Colon vs. Semicolon: What’s The Difference?

Quick summary

Both the colon and the semicolon are punctuation marks often used to connect related sentences. In general, a colon is typically used to introduce a sentence that clarifies, explains, or elaborates on the sentence that came before it. A semicolon, on the other hand, is typically used to simply connect two related sentences of equal importance. Besides this confusing overlap, colons and semicolons also have some other unique uses, such as the colon’s presence in times and ratios.

The colon and semicolon are two punctuation marks with similar names that often cause a lot of confusion. Because they aren’t used as often as some other punctuation marks, it can be hard to know when you should use one or the other.

In this article, we will explain what colons and semicolons are and how they are used, give tips on how to remember the difference between them, and provide examples that show the different ways that we use them.

colon vs. semicolon

A colon is a punctuation mark that resembles two vertical dots (:). The colon has a variety of different uses. These include:

  • Connecting two related sentences: I had a really great idea: I would become a professional wrestler!
  • Introducing additional information that isn’t a complete sentence: You only need two things to succeed: time and money.
  • Ratios: The odds of winning are 3:1.
  • Time: The movie starts at 7:45 pm.
  • Biblical passages: The preacher quoted John 3:16.

A semicolon is a punctuation mark that resembles a dot over a comma (;). The semicolon has two major uses, one of which is much more common than the other. These are:

  • Connecting two related sentences: Sunny loves eating vanilla ice cream; it was her favorite flavor when she was a kid. 
  • Separating items in a list that have commas: The train travels to Miami, Florida; Atlanta, Georgia; and Birmingham, Alabama. 

Most of the uses of the colon and semicolon are pretty clear and don’t overlap. However, both a colon and a semicolon are used to connect related sentences. Generally speaking, the difference is that a colon indicates a closer relationship than a semicolon does. Additionally, a colon places greater emphasis on the second sentence whereas a semicolon usually connects two equal sentences. 

There is also a grammatical difference when using a colon versus a semicolon. Most style guides (such as the American Psychological Association’s) recommend a general rule: If a complete sentence follows a colon, use a capital letter. (While we’ve just demonstrated how to do this correctly, please note and lowercase after a colon in almost all instances per our own style guidelines.)

Learn more about capitalization rules here.

How to remember the difference

Most of the uses of colons and semicolons don’t overlap. For example, only a colon can be used to list a time or ratio. However, both colons and semicolons are used to connect related sentences together.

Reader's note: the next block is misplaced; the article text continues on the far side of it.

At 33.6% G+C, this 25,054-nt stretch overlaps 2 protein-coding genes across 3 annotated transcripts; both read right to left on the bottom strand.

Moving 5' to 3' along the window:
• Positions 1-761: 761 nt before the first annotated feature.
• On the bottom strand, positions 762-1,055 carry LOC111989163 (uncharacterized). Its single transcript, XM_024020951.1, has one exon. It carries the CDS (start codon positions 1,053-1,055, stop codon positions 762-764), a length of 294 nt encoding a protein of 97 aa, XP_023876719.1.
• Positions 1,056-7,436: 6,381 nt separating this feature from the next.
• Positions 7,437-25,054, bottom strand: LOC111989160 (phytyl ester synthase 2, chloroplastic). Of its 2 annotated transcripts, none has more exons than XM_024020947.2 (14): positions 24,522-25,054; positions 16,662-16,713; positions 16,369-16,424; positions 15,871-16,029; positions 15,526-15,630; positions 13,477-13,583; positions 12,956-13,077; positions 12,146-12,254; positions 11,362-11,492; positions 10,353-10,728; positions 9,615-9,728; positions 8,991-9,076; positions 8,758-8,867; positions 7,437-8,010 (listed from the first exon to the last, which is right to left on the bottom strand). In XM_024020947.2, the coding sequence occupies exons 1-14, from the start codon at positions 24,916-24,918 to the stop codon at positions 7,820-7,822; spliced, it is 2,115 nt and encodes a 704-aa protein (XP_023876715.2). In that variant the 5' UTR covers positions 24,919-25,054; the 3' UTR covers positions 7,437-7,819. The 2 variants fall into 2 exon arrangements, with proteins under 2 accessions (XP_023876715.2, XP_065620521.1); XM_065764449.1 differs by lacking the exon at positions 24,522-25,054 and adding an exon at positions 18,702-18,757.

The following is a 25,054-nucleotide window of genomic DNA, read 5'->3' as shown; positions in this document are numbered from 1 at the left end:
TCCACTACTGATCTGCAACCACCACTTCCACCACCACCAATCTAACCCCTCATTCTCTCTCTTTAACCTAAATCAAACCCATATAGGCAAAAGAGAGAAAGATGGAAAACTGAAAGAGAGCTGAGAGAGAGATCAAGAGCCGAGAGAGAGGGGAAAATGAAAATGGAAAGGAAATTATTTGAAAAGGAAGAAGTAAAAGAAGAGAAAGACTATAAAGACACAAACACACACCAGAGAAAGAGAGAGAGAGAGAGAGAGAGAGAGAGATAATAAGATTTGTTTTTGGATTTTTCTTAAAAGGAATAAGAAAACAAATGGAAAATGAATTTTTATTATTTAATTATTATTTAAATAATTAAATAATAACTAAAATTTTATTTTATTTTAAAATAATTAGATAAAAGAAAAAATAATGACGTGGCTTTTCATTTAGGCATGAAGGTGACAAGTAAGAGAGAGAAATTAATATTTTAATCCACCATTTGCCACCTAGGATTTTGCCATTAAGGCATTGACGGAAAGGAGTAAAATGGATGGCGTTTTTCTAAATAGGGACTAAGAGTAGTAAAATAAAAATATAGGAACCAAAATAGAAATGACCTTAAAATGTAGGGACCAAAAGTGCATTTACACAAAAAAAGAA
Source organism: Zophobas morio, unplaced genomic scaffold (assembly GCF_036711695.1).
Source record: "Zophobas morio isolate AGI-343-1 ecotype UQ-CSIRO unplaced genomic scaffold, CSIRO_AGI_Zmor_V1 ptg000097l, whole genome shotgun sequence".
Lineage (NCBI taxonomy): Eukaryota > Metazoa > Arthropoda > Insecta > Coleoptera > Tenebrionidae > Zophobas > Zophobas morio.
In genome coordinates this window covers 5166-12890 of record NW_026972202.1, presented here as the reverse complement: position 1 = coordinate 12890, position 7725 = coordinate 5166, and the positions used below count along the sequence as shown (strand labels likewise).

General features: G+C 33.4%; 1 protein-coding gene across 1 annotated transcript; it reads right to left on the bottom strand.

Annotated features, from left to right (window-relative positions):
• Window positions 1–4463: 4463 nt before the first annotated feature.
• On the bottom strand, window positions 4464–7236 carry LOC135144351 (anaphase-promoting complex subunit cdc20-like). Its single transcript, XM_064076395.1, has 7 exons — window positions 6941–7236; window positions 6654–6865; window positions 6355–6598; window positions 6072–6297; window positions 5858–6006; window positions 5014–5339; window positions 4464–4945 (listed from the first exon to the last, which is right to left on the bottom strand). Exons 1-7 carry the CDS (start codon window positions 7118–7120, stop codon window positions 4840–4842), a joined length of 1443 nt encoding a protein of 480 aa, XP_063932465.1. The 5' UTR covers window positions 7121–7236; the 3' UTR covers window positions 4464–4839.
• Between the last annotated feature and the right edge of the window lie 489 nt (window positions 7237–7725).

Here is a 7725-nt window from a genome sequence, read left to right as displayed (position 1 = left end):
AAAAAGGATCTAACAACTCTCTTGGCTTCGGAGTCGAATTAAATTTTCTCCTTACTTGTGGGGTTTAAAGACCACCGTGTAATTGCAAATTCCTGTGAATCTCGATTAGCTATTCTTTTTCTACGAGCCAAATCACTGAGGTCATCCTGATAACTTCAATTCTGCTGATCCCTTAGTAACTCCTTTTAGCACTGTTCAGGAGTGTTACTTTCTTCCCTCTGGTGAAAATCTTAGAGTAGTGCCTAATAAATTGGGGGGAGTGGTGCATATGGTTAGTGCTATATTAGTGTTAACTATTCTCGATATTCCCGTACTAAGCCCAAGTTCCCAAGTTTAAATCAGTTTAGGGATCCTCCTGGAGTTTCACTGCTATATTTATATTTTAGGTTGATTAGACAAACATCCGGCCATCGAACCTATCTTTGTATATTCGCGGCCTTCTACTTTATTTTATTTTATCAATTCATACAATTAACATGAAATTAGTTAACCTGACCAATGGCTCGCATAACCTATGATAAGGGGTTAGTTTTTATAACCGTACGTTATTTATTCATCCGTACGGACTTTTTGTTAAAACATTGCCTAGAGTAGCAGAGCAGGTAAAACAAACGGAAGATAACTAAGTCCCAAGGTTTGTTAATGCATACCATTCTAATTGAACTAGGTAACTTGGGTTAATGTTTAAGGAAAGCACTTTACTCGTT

In general, the colon is used to indicate a closer relationship between two sentences than a semicolon. In practice, a colon is often used to introduce a second sentence that explains or clarifies the previous one. By contrast, a semicolon is used to indicate that two sentences are simply related to each other in some way. For example:

  • There was only one way to defeat the dragon: we needed a magic sword.
  • The dragon was a fearsome beast; it was nearly undefeatable.

In the first example, the colon connects the first sentence to a second sentence that directly clarifies it. The second sentence provides the answer to the problem presented in the first sentence. In the second example, the semicolon simply connects two related sentences that are discussing the same subject. Both of these sentences are about the strength of the dragon, but neither one is more significant than the other.

It is also important to remember that a semicolon always connects two independent clauses. This means that both “sides” of the semicolon can stand alone as grammatically correct sentences. By contrast, a colon can be followed by a phrase or sentence fragment. If a sentence is being followed by an incomplete sentence, you need a colon and not a semicolon.

For example:

  • Incorrect: The recipe uses three main ingredients; eggs, milk, and cheese.
  • Correct: The recipe uses three main ingredients: eggs, milk, and cheese. 

Examples of colons and semicolons used in a sentence

The following examples show different ways that we can use colons and semicolons.

  • There is only one thing that can stop us now: rain.
  • I like eating caramel candies; they remind me of my childhood.
  • The detective raised an important question: how did the thief escape the room?
  • The detective raised an important question; it was a question that no one else thought to ask.

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